The first work I decided to take a look at was I Love Alaska by Lernert Engelberts and Sander Plug. This work intrigued me initially because the genre listed next to it on the DTC webpage was flarf. When I read Scott Rettberg’s definition of flarf I found it to be intriguing, but I did not find myself fully grasping what the genre meant.
“Flarf poetry celebrates the profusion of language unleashed into our lives with search engine technologies and the ever-expansive flood of algorithmically curated human discourse continually available to anyone with a web browser and an open search window.” – Scott Rettberg
At first, I imagined that flarf focused more on the auto-generated “suggested” search options that pop up when a user begins to type their search term. But after viewing I Love Alaska, I have a much better understanding of what the Flarf genre can entail. I found I Love Alaska to be an outstanding, strange, and thought-provoking video. All the video does is present the leaked search history of a particular user in the year of 2006. This offers us a glimpse into that user’s life in an incredibly unique way. We get to see and hear what they search for on the internet, nothing more. It is up to the viewer to fill in the possible gaps and reasons that the user made these searches. I found this work to be quite emotional at times and maybe oddly funny. I found it interesting how many of the users search terms were asking questions to the search engine as if it was a human that could answer their questions. It brings on the idea that this user was battling with depression or some form of loneliness. This work made the previous quote from Rettberg much more clear. One possibility of the flarf genre is a focus on the unique language that people utilize to perform searches on the web, and how it can serve as a unique window into their lives.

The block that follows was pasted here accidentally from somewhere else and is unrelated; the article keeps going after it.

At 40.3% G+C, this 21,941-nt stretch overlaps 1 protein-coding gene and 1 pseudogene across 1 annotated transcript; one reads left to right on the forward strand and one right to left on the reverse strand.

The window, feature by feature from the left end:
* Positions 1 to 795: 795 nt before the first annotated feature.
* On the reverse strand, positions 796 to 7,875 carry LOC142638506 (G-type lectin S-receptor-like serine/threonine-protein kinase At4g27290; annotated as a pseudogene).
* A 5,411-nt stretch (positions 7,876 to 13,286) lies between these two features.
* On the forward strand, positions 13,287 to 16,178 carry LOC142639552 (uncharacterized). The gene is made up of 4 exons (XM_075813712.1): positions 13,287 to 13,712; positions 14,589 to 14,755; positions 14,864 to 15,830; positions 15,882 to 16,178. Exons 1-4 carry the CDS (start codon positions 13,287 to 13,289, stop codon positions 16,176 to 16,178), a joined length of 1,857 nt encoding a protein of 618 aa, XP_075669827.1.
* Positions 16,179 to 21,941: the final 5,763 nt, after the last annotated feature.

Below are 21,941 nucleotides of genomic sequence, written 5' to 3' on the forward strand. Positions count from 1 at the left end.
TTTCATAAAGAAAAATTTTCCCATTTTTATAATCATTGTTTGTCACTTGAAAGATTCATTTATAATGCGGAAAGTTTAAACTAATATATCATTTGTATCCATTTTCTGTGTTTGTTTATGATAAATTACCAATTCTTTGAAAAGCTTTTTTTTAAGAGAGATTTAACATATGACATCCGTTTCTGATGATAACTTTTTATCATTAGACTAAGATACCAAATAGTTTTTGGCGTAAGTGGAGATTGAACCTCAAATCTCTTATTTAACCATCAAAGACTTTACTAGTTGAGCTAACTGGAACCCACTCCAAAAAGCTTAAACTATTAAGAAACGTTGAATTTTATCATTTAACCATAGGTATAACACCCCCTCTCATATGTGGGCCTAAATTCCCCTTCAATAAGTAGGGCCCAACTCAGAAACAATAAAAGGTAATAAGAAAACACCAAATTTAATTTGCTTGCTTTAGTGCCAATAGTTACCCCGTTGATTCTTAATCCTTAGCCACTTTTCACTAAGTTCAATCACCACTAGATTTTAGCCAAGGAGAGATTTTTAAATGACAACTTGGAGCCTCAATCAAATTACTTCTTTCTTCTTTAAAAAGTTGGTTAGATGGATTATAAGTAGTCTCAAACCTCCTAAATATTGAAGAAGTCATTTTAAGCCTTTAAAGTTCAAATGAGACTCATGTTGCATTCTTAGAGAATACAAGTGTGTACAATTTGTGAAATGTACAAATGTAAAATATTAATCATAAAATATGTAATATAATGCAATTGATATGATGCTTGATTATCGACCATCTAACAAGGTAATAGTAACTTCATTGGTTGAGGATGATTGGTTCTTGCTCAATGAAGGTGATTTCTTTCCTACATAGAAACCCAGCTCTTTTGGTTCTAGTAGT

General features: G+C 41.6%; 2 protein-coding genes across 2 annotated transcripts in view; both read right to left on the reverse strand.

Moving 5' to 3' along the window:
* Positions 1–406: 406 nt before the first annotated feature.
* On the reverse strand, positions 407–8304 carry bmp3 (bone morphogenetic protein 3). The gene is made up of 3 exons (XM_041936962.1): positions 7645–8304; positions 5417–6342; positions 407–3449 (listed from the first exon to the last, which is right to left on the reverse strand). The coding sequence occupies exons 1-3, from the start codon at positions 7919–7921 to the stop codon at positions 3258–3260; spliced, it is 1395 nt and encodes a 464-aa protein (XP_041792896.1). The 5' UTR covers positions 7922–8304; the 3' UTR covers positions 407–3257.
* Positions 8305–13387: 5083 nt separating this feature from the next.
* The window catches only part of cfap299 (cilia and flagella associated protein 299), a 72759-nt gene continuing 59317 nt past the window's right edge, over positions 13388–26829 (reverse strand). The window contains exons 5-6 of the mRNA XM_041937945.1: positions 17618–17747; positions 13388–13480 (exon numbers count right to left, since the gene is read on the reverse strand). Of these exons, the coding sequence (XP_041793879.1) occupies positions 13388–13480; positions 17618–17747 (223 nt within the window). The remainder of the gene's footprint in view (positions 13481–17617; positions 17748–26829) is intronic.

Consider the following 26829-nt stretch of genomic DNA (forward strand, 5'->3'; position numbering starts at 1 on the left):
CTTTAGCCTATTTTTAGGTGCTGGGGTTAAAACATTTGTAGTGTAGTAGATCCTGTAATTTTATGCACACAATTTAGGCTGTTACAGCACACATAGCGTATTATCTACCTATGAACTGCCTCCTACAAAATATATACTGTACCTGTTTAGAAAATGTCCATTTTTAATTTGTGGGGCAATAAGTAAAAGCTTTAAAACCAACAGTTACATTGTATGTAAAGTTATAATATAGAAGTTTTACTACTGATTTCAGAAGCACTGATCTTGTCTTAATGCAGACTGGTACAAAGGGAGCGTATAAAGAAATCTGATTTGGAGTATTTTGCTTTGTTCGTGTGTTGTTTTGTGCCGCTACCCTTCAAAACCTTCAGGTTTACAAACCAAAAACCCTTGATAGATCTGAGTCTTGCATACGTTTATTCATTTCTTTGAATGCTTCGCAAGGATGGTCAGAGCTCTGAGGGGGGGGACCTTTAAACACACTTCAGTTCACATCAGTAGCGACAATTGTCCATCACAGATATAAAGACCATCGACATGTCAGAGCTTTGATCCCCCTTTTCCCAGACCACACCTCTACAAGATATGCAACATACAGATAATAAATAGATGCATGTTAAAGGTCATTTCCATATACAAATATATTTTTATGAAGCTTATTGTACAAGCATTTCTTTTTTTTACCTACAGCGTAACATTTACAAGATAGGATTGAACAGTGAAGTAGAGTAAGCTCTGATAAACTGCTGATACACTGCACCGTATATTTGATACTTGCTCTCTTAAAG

Another work that I found to be incredibly engaging was The Fall of the Site of Marsha by Rob Wittig. This work is described as webpage fiction because it tells a story through the use of a webpage created by a fictional character. The story focuses on a webpage made by a seemingly innocent woman. Her webpage is poorly made but endearing because it has a positive atmosphere and focuses on angels. However, the website is slowly taken over by the angels that she loves so much, who accuse of her of killing her father through neglect, eventually leading to her website being completely taken over by the angels. This work shows the true dark side of the internet in an incredibly unique and immersive fashion. It makes the user feel as if they are watching a website be taken over first hand, instead of just reading about it in a story.
Overall, Network Writing is engaging because it makes the user reconsider how they use networks in their daily lives. Works such as I Love Alaska show that networks can record private moments in a person’s life for strangers to examine and gawk at. These works can be quite emotionally engaging, especially I Love Alaska and The Fall of the Site of Marsha.